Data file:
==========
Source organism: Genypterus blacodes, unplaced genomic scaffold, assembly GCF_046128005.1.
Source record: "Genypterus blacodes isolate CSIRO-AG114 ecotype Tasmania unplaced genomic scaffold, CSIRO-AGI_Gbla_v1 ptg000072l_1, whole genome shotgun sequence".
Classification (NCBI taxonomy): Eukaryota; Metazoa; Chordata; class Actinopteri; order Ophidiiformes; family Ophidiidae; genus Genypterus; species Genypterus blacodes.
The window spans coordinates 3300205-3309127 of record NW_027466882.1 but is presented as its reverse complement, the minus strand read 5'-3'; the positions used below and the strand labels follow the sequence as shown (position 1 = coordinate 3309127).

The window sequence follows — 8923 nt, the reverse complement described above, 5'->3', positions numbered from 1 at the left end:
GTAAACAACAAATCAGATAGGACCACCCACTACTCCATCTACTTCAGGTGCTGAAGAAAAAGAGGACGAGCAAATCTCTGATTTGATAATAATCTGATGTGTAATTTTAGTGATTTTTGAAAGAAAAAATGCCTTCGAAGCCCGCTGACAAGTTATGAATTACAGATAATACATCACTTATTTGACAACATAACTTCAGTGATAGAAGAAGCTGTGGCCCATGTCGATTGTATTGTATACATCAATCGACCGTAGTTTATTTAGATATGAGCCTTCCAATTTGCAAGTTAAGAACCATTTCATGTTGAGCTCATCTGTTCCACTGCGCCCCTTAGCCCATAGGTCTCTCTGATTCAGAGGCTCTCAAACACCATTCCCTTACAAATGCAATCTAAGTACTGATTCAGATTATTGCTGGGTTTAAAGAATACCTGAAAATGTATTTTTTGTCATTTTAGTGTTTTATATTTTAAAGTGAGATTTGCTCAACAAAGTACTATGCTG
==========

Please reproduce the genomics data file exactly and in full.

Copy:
Source organism: Genypterus blacodes, unplaced genomic scaffold, assembly GCF_046128005.1.
Source record: "Genypterus blacodes isolate CSIRO-AG114 ecotype Tasmania unplaced genomic scaffold, CSIRO-AGI_Gbla_v1 ptg000072l_1, whole genome shotgun sequence".
Classification (NCBI taxonomy): Eukaryota; Metazoa; Chordata; class Actinopteri; order Ophidiiformes; family Ophidiidae; genus Genypterus; species Genypterus blacodes.
The window spans coordinates 3300205-3309127 of record NW_027466882.1 but is presented as its reverse complement, the minus strand read 5'-3'; the positions used below and the strand labels follow the sequence as shown (position 1 = coordinate 3309127).

The window sequence follows — 8923 nt, the reverse complement described above, 5'->3', positions numbered from 1 at the left end:
GTAAACAACAAATCAGATAGGACCACCCACTACTCCATCTACTTCAGGTGCTGAAGAAAAAGAGGACGAGCAAATCTCTGATTTGATAATAATCTGATGTGTAATTTTAGTGATTTTTGAAAGAAAAAATGCCTTCGAAGCCCGCTGACAAGTTATGAATTACAGATAATACATCACTTATTTGACAACATAACTTCAGTGATAGAAGAAGCTGTGGCCCATGTCGATTGTATTGTATACATCAATCGACCGTAGTTTATTTAGATATGAGCCTTCCAATTTGCAAGTTAAGAACCATTTCATGTTGAGCTCATCTGTTCCACTGCGCCCCTTAGCCCATAGGTCTCTCTGATTCAGAGGCTCTCAAACACCATTCCCTTACAAATGCAATCTAAGTACTGATTCAGATTATTGCTGGGTTTAAAGAATACCTGAAAATGTATTTTTTGTCATTTTAGTGTTTTATATTTTAAAGTGAGATTTGCTCAACAAAGTACTATGCTG